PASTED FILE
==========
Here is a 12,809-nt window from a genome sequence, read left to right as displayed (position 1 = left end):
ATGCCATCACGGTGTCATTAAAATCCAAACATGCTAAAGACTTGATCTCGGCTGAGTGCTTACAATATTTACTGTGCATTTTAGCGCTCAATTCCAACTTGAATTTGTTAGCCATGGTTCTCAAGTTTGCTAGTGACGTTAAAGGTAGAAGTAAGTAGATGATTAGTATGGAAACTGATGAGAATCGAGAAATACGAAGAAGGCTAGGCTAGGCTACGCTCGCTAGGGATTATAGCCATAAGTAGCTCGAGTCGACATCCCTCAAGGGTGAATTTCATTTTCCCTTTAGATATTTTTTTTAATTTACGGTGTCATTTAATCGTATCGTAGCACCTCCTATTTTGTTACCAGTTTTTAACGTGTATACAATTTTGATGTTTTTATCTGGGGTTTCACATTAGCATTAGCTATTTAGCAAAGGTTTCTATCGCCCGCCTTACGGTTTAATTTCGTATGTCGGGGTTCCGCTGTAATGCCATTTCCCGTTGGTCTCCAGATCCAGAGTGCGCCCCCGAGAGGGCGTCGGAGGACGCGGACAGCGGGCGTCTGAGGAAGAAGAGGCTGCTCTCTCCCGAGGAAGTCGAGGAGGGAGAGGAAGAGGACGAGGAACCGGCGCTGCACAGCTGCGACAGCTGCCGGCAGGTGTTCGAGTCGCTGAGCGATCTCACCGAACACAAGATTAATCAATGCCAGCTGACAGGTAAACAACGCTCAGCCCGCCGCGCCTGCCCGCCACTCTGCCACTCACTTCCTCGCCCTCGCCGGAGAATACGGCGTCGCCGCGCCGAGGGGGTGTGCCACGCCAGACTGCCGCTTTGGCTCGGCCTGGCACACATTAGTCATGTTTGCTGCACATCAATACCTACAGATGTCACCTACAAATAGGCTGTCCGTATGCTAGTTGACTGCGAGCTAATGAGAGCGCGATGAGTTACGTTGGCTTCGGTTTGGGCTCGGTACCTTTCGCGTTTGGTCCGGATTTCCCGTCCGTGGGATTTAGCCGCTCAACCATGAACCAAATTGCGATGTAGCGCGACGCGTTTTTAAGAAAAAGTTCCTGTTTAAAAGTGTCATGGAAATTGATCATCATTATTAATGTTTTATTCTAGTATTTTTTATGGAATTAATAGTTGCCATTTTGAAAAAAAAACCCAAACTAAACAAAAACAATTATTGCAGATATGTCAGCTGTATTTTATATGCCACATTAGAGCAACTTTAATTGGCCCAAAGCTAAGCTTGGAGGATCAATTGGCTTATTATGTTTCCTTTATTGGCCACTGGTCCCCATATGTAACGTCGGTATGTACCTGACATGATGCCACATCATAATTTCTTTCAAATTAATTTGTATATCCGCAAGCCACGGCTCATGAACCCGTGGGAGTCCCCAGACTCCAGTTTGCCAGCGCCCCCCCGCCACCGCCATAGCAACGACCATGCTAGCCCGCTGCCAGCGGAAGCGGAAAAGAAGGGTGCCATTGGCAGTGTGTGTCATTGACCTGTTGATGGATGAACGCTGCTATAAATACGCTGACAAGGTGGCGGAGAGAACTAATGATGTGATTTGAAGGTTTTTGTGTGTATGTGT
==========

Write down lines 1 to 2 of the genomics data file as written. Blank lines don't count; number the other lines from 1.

Here is a 12,809-nt window from a genome sequence, read left to right as displayed (position 1 = left end):
ATGCCATCACGGTGTCATTAAAATCCAAACATGCTAAAGACTTGATCTCGGCTGAGTGCTTACAATATTTACTGTGCATTTTAGCGCTCAATTCCAACTTGAATTTGTTAGCCATGGTTCTCAAGTTTGCTAGTGACGTTAAAGGTAGAAGTAAGTAGATGATTAGTATGGAAACTGATGAGAATCGAGAAATACGAAGAAGGCTAGGCTAGGCTACGCTCGCTAGGGATTATAGCCATAAGTAGCTCGAGTCGACATCCCTCAAGGGTGAATTTCATTTTCCCTTTAGATATTTTTTTTAATTTACGGTGTCATTTAATCGTATCGTAGCACCTCCTATTTTGTTACCAGTTTTTAACGTGTATACAATTTTGATGTTTTTATCTGGGGTTTCACATTAGCATTAGCTATTTAGCAAAGGTTTCTATCGCCCGCCTTACGGTTTAATTTCGTATGTCGGGGTTCCGCTGTAATGCCATTTCCCGTTGGTCTCCAGATCCAGAGTGCGCCCCCGAGAGGGCGTCGGAGGACGCGGACAGCGGGCGTCTGAGGAAGAAGAGGCTGCTCTCTCCCGAGGAAGTCGAGGAGGGAGAGGAAGAGGACGAGGAACCGGCGCTGCACAGCTGCGACAGCTGCCGGCAGGTGTTCGAGTCGCTGAGCGATCTCACCGAACACAAGATTAATCAATGCCAGCTGACAGGTAAACAACGCTCAGCCCGCCGCGCCTGCCCGCCACTCTGCCACTCACTTCCTCGCCCTCGCCGGAGAATACGGCGTCGCCGCGCCGAGGGGGTGTGCCACGCCAGACTGCCGCTTTGGCTCGGCCTGGCACACATTAGTCATGTTTGCTGCACATCAATACCTACAGATGTCACCTACAAATAGGCTGTCCGTATGCTAGTTGACTGCGAGCTAATGAGAGCGCGATGAGTTACGTTGGCTTCGGTTTGGGCTCGGTACCTTTCGCGTTTGGTCCGGATTTCCCGTCCGTGGGATTTAGCCGCTCAACCATGAACCAAATTGCGATGTAGCGCGACGCGTTTTTAAGAAAAAGTTCCTGTTTAAAAGTGTCATGGAAATTGATCATCATTATTAATGTTTTATTCTAGTATTTTTTATGGAATTAATAGTTGCCATTTTGAAAAAAAAACCCAAACTAAACAAAAACAATTATTGCAGATATGTCAGCTGTATTTTATATGCCACATTAGAGCAACTTTAATTGGCCCAAAGCTAAGCTTGGAGGATCAATTGGCTTATTATGTTTCCTTTATTGGCCACTGGTCCCCATATGTAACGTCGGTATGTACCTGACATGATGCCACATCATAATTTCTTTCAAATTAATTTGTATATCCGCAAGCCACGGCTCATGAACCCGTGGGAGTCCCCAGACTCCAGTTTGCCAGCGCCCCCCCGCCACCGCCATAGCAACGACCATGCTAGCCCGCTGCCAGCGGAAGCGGAAAAGAAGGGTGCCATTGGCAGTGTGTGTCATTGACCTGTTGATGGATGAACGCTGCTATAAATACGCTGACAAGGTGGCGGAGAGAACTAATGATGTGATTTGAAGGTTTTTGTGTGTATGTGT